Once we settled on that core plan, the possibilities were endless. Thus we have centered discussion around what constitutes a war film, an “American” film, or what exists in the space between an “Eastern” and “Western” film or between a Hollywood and an “independent” film. We have devoted issues to contemporary directors either important or divisive enough to merit investigation from a variety of critical perspectives, including Olivier Assayas, Steven Spielberg, Claire Denis, Gus Van Sant, Hou Hsaio-hsien, Brian De Palma. We have asked each writer to boil down his or her reading of a film to a single shot, cut, or sound, in order to discuss how that film is being presented to us. And, in a developing self-analytic strand we think has grown ever more central to the Reverse Shot project as a whole, we’ve tried to get a better understanding of what makes our generation of film watchers and writers tick (an admittedly relative term since today the ages of Reverse Shot’s writers stretch from early twenties to mid forties), attempting to define our particular way of seeing, by commissioning essays on such topics as coming of age during the rise of home video or the experience of seeing a classic for the first time following decades of canonization. The topics uniting these articles have tended to fall into one of four groups: a) auteurist, b) thematic/generic, c) technical/formal, or d) anecdotal/generational. We never intended such parameters—they just were the natural outgrowth of our interests in film, our attempts to locate its peculiar power and understand its possibilities, and, perhaps most importantly, our belief that anything published in the journal should be justified, and that the collections of articles should work together in a polyphonic fashion. Reverse Shot’s writing exists in a community; it’s unsurprising that its writers have largely followed suit.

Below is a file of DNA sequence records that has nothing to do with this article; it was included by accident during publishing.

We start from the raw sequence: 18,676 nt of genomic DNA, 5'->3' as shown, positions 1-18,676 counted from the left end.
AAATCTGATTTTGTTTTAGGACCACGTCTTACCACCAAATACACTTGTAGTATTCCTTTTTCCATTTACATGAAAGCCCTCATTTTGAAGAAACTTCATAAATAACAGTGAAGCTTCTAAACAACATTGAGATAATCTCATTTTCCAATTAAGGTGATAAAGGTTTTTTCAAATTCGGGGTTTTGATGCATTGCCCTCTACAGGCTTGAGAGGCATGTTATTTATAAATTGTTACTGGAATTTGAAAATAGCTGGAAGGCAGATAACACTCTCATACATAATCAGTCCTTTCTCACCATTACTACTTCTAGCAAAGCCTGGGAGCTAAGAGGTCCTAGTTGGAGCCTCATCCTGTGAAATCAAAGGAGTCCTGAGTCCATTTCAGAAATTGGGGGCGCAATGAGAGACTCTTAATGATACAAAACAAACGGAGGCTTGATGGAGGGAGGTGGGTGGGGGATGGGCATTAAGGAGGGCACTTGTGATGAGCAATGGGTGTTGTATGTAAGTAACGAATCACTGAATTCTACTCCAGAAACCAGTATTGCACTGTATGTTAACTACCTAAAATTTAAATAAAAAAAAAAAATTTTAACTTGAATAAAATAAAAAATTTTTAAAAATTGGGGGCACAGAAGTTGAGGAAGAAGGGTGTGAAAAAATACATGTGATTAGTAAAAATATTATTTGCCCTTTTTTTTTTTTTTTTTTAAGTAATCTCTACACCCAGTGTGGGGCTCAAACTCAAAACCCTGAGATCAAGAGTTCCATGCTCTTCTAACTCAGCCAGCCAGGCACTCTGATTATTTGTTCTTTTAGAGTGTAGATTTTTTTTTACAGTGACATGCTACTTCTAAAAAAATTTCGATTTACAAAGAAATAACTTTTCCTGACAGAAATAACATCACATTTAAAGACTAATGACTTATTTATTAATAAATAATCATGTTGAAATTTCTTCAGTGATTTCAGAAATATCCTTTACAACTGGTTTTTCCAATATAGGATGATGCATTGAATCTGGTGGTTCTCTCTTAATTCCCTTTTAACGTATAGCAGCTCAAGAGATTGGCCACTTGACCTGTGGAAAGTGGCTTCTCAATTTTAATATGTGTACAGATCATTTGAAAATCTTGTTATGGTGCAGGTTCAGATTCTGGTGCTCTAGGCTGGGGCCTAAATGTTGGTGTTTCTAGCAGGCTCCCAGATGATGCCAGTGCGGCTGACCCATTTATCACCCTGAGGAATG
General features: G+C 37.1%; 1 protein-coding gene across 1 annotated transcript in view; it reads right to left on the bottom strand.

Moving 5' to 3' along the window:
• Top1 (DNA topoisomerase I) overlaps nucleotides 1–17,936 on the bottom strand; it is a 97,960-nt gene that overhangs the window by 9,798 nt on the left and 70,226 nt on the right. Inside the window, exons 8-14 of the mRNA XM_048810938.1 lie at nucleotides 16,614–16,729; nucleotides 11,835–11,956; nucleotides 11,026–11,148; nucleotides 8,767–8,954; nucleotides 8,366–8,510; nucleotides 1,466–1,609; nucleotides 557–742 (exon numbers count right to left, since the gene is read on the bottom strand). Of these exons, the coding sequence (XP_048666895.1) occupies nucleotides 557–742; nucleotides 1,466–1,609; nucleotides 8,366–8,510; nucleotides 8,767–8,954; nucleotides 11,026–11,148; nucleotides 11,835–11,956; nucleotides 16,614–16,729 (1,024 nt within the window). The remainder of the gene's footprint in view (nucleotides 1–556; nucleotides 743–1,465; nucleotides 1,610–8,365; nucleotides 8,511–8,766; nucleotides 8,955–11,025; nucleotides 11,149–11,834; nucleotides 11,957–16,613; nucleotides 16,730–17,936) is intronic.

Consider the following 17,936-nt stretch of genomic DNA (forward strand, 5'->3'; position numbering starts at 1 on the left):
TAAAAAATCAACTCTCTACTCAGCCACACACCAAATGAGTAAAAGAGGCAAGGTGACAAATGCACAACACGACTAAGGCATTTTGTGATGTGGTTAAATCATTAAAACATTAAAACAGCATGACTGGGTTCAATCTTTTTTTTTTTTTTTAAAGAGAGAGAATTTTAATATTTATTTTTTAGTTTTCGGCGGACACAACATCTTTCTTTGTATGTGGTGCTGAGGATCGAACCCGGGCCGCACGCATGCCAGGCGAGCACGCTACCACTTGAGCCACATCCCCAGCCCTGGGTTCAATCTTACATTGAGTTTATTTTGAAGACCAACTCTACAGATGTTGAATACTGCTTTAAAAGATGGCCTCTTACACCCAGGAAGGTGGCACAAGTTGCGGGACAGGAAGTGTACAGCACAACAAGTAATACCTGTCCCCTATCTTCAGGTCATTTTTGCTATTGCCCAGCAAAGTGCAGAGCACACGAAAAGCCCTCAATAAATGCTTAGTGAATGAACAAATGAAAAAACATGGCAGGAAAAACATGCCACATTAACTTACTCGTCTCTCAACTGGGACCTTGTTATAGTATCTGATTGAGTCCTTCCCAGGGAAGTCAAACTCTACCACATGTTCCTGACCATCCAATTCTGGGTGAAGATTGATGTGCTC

More than eight years later, Reverse Shot is an exclusively “web” publication, but that term doesn’t begin to define it. And though it is part of an implicit online community that includes such collective cinephile havens of the blogosphere as the House Next Door and Not Coming to a Theater Near You, the strong individual-personality driven blogs of Dave Kehr, Glenn Kenny, Girish Shambu, and more rigorous but still accessible and populist sites as Moving Image Source and Bright Lights Film Journal, the various branches we have grown from our basic, sturdy trunk disallow for its easy categorization. It’s not only the community itself that’s shifted and expanded over the past eight years but also Reverse Shot, which now encompasses an array of video content, an attendant indieWIRE–hosted blog, occasional themed film series, and more. Reverse Shot has necessarily evolved as the medium itself has evolved—the magazine has bore witness to, and been energized by, the “death” of cinema and its rebirth, the slow shift from celluloid to digital, the domination and ongoing freefall of DVD, the gradual migration of content to various cable and online streaming services. Everyone thinks they live in a radically changing moment, but it wouldn’t be a stretch to say that the past decade has been one of singularly rapid evolution.